Certainly, all these books had considerable literary merit. But if the bottom line of marketing is to sell as many books as possible, the "literary" approach may not be the most effective. "While the gay and lesbian market may not be very large-often I am happy to sell 6,000 copies-the literary market can be even smaller," says Keith Kahla, a senior editor at St. Martin’s press and editor of its Stonewall Inn Editions, which includes such writers as Paul Monette, Randy Shilts, Nisa Donnelly, and Justin Chin. "You might aim for a more diverse audience and avoiding the `gay ghetto,’ but often enough you may end up with a smaller audience." Rabih Alameddine’s KoolAIDS may offer a cautionary tale. Michael Denneny of St. Martin’s Press, who was one of the first editors to publish openly gay and lesbian material in the early 1970s, bought the highly literary, experimental novel and enthusiastically likened it to Angels in America. He planned to market it as a "gay novel," but he discovered that his straight colleagues "wondered why I thought of Angels in America as a `gay play’-they just saw it as an award-winning play about AIDS. So we decided to market KoolAIDS as a `literary’ novel." Although the few reviews it received were positive, its sales were disappointing.

There is no way to know whether KoolAIDS would have had sold more copies if it had been pitched firmly at a gay market, but it probably would not have sold any fewer. The Hours may simply be the exception that proves the rule. If novelists and publishers can sell more books by targeting a gay market, why don’t they? Unfortunately, there is often a stigma attached to "gay books" in the minds of publishers and the mainstream media. Veteran gay editor Jed Mattes, who has represented and sold books by Eric Marcus, Urvashi Vaid, and Michelangelo Signorile, claims that it is "now harder to sell gay-themed books to editors then it was a decade ago. I keep hearing that gay books and the gay market don’t make enough money. And it is true that a few years ago a few books with huge advances did not pay back their advances. But that is, to a large degree, an excuse. Right now I think publishers are jumping at the chance not to publish gay books. They seem to have already decided that they will not sell, rather then finding ways to sell them. I really believe that the bottom line here is not sales, or the possibility of sales, but that a lot of people-heterosexuals-are not all that comfortable with gay and lesbian material."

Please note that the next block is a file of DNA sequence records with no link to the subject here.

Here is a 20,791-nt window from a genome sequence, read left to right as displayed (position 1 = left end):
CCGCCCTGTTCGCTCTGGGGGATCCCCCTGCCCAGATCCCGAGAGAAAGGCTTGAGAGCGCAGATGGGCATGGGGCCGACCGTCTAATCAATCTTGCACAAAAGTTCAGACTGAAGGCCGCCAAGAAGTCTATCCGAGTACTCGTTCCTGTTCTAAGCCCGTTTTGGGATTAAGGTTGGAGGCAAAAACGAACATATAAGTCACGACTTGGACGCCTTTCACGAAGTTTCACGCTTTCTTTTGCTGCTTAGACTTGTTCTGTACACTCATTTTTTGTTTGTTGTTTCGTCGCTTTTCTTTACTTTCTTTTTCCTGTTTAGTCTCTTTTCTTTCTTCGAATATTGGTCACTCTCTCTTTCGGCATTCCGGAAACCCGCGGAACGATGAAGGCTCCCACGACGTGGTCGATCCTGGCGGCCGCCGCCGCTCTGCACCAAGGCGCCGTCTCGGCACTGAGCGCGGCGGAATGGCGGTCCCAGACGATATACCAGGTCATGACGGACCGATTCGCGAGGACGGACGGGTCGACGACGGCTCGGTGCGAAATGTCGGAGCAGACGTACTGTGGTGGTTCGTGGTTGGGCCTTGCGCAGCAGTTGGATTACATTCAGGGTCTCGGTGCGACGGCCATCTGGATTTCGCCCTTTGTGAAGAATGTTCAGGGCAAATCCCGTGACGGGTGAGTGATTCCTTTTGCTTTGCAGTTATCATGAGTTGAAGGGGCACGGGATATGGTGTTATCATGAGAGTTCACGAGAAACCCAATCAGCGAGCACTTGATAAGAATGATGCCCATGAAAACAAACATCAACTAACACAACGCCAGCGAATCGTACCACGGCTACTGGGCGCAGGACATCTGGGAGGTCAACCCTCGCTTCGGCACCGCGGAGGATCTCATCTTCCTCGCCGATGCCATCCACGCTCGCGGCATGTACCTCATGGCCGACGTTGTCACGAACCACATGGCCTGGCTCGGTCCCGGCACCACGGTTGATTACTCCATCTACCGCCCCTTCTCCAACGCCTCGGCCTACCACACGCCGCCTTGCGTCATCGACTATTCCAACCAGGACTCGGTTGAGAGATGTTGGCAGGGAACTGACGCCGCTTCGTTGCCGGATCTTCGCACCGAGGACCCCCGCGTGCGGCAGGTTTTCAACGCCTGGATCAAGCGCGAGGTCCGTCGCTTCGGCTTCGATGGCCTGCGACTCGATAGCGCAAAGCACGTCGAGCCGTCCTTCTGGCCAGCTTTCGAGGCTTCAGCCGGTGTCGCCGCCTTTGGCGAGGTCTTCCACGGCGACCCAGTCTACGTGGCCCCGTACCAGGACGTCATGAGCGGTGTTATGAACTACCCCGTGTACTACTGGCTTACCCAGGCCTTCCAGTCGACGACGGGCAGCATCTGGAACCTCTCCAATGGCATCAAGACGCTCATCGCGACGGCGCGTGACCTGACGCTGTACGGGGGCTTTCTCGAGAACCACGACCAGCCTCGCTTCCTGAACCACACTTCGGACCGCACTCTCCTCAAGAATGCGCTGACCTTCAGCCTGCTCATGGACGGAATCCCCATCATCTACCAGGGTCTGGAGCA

To make things even worse, the number of openly queer editors has significantly decreased in the past five years, and they have typically been the ones most interested in acquiring these books. This is a particular problem for lesbian work, according to Charlotte Abbott, who edited many gay-themed books at Avon (including Sarah Schulman’s Shimmer) until she left to become the nonfiction book-review editor for Publishers Weekly. "There were never many out lesbians working," she says, "and now with one or two exceptions-well, probably one-there is no one who is prioritizing the acquisition of lesbian books." Even if a book is published, getting it into stores is another obstacle, according to Kahla. "I frequently hear from sales reps that it is very difficult to get books with overt gay or lesbian content into lots of bookstores," he says. "The book sellers claim that they have no gay customers or that their regular customers will be put off by seeing the books. This isn’t everywhere-and we are not talking about the big chains who will stock almost everything because they need to fill the space-and it isn’t in big cities, but it happens all the time."